Then this evening it hit me. I have my antenna polls from my HF vertical that isn’t setup yet. They’re just 12′ TV mast sections so they should match up…and sure enough about 5 minutes later I was back on the ground looking up at a MUCH higher antenna that now easily cleared the carport and tree between it and the transmitters. (Though it’s still shorter than the large tree in our backyard so I should be safe in our rare but powerful lighting storms.)
Went back inside and after re-running the channel scan we now have about 7 wonderful digital channels. The program guide works on all but one, and that one is in Spanish anyway so we don’t care. Fox is still goofy, but like I said before – that’s just our affiliate.
Going digital is a major upgrade for TV. Yeah, the captions are still not timed well – but at least you can customize them a lot more so they’re less distracting. And when the signal drops it goes from amazing to painful quick. But as soon as you have enough signal to lock the quality is astounding – even with a crippled coupon box. Even without HDTV you could get a better signal (DVD quality) by stepping up to component connections and digital for the audio – but the coupon program won’t cover converters that offer anything other than composite video and stereo output. Our fox signal may still feature greenish skin tones on the Simpsons, gibberish in the captions over commercials, and a default aspect ratio that makes little sense on some programs and all commercials – but it’s a lot better than the fuzzy sometimes nearly unwatchable signal they had over analog. And the other networks – their fuzzy but clear broadcasts are now sharp and clear as they should be!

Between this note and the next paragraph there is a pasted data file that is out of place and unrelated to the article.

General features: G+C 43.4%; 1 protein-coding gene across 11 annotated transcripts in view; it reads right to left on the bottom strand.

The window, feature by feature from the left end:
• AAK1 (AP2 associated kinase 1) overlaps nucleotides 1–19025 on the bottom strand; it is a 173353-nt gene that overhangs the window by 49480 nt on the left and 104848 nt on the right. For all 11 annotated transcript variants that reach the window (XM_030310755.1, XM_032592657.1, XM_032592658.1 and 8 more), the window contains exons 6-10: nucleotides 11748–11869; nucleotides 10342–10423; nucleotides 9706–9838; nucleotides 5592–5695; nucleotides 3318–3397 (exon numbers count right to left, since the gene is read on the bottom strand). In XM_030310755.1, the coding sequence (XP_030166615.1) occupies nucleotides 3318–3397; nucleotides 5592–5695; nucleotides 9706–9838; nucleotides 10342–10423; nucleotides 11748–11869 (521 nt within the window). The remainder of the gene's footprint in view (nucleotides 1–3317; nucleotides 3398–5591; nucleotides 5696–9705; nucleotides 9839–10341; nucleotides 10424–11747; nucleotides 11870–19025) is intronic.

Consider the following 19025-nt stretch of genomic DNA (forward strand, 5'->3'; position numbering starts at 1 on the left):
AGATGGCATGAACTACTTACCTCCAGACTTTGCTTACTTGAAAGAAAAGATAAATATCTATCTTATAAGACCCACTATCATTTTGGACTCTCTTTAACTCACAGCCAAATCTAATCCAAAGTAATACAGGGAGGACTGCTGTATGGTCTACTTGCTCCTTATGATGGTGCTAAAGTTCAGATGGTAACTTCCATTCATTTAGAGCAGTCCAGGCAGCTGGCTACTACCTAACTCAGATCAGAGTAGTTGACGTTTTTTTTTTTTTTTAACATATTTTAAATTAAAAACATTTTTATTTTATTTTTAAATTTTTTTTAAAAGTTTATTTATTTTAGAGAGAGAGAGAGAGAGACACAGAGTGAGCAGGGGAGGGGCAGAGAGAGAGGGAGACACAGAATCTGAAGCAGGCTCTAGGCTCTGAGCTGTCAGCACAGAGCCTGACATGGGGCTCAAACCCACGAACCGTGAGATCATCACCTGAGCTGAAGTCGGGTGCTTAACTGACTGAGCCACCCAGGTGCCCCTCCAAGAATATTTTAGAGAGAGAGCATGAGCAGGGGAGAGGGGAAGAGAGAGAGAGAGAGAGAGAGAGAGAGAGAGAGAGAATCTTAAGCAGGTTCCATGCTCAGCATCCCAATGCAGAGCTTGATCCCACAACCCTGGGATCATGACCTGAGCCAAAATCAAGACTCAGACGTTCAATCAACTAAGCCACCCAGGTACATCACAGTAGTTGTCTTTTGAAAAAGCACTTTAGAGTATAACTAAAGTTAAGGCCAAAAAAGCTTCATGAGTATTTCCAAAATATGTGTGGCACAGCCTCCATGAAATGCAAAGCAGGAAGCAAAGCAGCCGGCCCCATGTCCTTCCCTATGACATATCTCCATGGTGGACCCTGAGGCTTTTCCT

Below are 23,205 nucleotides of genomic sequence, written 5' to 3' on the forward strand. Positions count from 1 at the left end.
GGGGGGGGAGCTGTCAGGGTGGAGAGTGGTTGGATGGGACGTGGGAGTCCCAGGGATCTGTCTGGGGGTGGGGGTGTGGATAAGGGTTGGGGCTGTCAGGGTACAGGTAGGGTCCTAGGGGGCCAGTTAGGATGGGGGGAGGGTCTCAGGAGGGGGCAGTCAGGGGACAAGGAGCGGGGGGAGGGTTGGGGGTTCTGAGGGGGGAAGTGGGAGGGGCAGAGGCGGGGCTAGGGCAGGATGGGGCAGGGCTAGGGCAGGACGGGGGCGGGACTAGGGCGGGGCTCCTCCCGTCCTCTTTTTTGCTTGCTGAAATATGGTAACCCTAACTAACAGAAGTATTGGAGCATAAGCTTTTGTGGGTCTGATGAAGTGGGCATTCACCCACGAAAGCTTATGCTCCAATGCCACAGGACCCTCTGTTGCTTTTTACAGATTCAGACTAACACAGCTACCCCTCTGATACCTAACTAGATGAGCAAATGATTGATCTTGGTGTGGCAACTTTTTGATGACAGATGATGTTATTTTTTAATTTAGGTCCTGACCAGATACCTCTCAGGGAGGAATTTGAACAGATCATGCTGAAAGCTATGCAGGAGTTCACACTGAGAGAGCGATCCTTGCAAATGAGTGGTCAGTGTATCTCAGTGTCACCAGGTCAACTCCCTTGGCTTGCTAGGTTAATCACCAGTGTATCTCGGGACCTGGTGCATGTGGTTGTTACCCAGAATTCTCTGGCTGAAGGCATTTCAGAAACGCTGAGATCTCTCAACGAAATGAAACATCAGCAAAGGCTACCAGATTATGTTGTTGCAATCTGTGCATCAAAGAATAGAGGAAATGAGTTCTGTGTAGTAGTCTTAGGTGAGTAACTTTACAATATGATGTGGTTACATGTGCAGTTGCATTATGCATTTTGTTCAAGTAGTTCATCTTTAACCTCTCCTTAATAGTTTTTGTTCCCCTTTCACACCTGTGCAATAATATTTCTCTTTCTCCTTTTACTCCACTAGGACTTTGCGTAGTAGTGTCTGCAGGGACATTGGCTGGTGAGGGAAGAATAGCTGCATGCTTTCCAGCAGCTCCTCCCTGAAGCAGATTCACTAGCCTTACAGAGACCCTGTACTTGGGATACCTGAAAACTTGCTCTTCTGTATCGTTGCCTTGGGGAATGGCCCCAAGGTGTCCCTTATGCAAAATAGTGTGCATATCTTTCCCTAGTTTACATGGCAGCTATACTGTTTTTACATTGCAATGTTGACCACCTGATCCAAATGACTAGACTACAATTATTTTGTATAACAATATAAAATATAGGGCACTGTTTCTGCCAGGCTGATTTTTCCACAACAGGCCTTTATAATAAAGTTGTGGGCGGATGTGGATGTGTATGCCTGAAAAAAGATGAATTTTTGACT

The downside. Well, one more box and one more remote. But just until we get a new TV or DVD Recorder that has a built in tuner … at which point, since I’m spending my own money, I’ll be sure it will not be limited to low quality analog conversion. I know some people don’t like the way audio/video breaks up over digital when things go south. For me it seems like usually a signal weak enough to loose capture on digital – would also be incomprehensible to me over analog. I can copy digital PSK signals on HF that I can’t even hear – but then again I’ve also met guys who can copy a weak CW signal in a pileup of louder stations … if I had ears and a gray matter DSP like that, maybe I’d prefer analog too. But I don’t, so for me that’s not a negative in this equation. Really it’s no worse than having a cable box on a TV was before the days of “cable ready” and works basically the same way.
I still love knobs that have direct control over an analog signal, a big old analog volume knob just seems more “real” to me than a digital. The big knobs you get now aren’t analog – they’re usually just digital encoders with some weights and dampening on them to make them feel like they’re doing more than spinning a plastic disc past a sensor. The feel just isn’t the same and neither is the effect. But at the same time I love the flexibility in control that is possible with a digital signal compared to an analog one. The trend towards interfaces that aren’t interfaces doesn’t appeal to me. The anti-interface of the iPod click wheel isn’t my cup of tea – drives me crazy using them – and the iPhone appeals to me even less. I like buttons I can feel and which move when they interact with me.
We lost knobs on our TV’s a long time ago though. And the little rubber nubbies on a remote give far less satisfaction than the resounding clunk through the speakers of an amplifier getting power preceded ever so slightly by the gentle click of a plastic pawl clicking past a stop as you twist the combined power/volume knob off it’s rest. While I may hold some false nostalgia for the interfaces of my youth I won’t miss the old analog broadcasts any more than I miss adjusting the tracking on my VCR.
Tags: antenna, conversion, digital, house, radio, tv, upgrade